ENTERPRISE — The historic Depot in Enterprise is planning some changes, even as the tourist season winds down and the business closes for the winter, according to the owners.
The coffee shop, gift shop and combination B&B and campground is housed in the 1908 building that once was the railroad depot in Enterprise, then located along the tracks near where Wallowa County Grain Growers now stands.
“It was well used in the early 1900s,” said Leita Barlow, who with daughter Amy Roseberry owns and operates the business.
Barlow said when the railroad decommissioned stations, most of the older, wooden ones were burned down. Somehow, she said, the Enterprise depot was spared. In the 1980s, it was moved down the road from Enterprise to its current location near Joseph and used as a residence. And a previous owner began using it for overnight lodging.
Now, Barlow and Roseberry have expanded that lodging to include units such as an old Burlington Northern caboose, a tepee, a yurt and others.
But it’s the coffee shop and gift shop that will be seeing the changes, Barlow said. She said they purchased most of the equipment from the recently closed Red Horse Coffee Traders in Joseph — except for their espresso machine.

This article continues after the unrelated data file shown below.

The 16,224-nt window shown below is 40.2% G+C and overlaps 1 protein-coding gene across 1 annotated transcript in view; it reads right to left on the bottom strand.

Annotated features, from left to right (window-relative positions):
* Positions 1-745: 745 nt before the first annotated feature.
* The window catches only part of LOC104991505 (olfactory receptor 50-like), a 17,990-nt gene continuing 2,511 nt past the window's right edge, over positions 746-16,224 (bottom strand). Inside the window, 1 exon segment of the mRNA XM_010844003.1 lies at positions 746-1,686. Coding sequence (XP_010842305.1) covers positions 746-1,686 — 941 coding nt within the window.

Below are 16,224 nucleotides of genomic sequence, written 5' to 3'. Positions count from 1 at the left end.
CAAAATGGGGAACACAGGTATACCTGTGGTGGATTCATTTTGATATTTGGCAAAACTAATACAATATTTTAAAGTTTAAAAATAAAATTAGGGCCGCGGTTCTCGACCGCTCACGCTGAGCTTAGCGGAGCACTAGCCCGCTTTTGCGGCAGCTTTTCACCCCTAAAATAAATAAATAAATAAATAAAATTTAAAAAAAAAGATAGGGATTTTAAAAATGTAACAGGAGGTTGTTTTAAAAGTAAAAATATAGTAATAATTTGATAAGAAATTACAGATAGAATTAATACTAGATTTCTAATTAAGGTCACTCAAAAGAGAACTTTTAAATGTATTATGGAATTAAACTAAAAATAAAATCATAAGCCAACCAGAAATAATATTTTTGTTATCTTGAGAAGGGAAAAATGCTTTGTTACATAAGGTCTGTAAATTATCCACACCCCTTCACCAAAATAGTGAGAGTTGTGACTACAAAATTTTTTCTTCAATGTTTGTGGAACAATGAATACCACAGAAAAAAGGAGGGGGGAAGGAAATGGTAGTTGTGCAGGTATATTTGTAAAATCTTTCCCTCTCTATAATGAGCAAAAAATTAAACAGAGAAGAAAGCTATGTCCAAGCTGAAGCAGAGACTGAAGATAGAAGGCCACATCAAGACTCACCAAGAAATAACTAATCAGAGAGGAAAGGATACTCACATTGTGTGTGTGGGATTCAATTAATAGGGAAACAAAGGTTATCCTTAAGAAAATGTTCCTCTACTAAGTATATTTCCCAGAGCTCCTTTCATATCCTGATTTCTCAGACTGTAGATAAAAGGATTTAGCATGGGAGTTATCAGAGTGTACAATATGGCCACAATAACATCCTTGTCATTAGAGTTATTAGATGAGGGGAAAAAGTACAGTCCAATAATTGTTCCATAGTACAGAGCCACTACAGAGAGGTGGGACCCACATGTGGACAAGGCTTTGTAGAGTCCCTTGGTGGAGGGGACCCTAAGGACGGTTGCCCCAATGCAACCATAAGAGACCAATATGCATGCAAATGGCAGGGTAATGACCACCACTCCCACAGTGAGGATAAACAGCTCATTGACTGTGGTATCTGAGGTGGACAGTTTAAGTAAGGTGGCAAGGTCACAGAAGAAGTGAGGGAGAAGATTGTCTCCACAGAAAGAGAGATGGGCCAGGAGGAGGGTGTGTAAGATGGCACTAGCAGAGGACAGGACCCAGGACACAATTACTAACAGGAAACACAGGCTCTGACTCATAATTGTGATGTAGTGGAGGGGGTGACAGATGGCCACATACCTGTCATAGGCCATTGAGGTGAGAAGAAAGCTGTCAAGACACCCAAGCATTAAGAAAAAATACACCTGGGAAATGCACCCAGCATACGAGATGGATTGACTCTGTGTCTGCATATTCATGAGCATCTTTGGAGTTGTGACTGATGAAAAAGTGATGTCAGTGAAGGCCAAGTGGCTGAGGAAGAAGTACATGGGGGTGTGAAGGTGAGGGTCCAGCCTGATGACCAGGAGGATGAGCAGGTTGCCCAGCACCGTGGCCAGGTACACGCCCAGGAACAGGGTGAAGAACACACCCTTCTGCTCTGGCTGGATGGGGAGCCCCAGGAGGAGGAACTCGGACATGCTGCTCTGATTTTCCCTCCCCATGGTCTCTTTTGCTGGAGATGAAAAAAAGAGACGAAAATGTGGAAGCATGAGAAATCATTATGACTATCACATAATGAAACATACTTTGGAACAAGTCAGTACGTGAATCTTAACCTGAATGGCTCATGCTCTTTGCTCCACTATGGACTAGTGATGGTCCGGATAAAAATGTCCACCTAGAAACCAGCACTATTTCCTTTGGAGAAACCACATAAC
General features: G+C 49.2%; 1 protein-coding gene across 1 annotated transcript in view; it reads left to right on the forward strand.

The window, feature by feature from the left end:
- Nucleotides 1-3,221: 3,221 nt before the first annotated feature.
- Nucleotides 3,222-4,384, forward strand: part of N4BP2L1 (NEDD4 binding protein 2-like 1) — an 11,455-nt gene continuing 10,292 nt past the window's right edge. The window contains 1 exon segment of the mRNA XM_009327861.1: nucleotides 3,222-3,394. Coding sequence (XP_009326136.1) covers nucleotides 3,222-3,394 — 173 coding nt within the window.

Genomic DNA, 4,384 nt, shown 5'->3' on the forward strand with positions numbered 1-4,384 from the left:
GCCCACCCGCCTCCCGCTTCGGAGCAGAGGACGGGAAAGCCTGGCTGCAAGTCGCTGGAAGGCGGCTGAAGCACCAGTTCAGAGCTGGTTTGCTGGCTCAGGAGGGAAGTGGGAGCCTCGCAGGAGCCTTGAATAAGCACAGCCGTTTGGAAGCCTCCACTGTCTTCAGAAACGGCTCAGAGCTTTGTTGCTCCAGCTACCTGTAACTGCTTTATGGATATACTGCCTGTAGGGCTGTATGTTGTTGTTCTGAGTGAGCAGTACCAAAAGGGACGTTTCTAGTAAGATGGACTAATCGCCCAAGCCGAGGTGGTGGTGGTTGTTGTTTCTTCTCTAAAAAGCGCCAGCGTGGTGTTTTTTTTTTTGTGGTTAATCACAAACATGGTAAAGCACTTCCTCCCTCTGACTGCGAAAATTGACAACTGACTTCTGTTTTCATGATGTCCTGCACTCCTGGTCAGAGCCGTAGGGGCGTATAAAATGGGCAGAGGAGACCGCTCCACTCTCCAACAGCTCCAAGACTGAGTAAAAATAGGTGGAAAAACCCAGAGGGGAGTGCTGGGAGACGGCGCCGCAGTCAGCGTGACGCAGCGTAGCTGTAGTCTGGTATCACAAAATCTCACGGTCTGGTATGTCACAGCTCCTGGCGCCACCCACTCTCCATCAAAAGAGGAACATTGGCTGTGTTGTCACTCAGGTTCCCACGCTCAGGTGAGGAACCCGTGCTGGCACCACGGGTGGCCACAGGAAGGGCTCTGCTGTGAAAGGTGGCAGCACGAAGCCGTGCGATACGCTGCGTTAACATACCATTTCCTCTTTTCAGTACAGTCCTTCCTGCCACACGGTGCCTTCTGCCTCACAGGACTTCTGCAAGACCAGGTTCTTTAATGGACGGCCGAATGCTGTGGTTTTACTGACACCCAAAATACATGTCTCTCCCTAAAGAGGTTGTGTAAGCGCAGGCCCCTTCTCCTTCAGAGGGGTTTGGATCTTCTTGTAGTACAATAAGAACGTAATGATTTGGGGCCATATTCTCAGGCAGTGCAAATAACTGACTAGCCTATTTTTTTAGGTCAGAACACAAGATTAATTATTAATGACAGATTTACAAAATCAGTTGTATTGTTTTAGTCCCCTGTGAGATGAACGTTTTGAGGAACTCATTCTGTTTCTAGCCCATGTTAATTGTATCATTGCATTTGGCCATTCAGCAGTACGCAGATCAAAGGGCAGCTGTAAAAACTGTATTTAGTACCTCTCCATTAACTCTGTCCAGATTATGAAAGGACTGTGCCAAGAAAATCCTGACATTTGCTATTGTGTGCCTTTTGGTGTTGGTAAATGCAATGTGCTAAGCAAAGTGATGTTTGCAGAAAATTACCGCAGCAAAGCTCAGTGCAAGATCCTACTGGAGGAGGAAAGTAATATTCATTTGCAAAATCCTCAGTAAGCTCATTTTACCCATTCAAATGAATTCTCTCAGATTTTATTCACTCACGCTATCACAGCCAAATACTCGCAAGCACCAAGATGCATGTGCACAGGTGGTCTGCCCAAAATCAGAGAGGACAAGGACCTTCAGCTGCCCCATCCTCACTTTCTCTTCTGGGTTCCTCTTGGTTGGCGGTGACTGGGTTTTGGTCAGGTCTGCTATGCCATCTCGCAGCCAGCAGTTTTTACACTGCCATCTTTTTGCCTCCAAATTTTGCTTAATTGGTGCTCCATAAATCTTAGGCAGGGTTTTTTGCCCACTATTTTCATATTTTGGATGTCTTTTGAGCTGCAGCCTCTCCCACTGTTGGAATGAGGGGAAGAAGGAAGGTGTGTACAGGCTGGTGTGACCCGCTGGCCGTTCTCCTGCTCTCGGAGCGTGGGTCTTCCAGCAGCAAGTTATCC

“We just do drip coffee,” she said.
They do sell the popular coffee beans Red Horse provided.
“That’s all we sell because it’s so wonderful,” she said.
Barlow’s other daughter, Autumn Roseberry, lives in Alaska but also contributes to the Depot. She provides a variety of arts and crafts for sale in the gift shop. In addition to the coffee beans and gifts, the shop also sells a variety of snack items.
The Depot is planning a “grand reopening” in April, and Barlow said they have plans for a variety of seasonal events for next year.
“That way it’ll be nice enough weather we can all sit outside and keep our distance because of the virus,” she said.
As for now, the Depot has no regular hours, but customers can arrange via its website to stop into the lobby or view what’s available to order.
“We have a variety of products,” Barlow said. “Something for everybody.”
“If people want to arrange a time to come in and get something from the gift shop, we can do that,” she said. “We’re here for the locals; we’re neighbors.”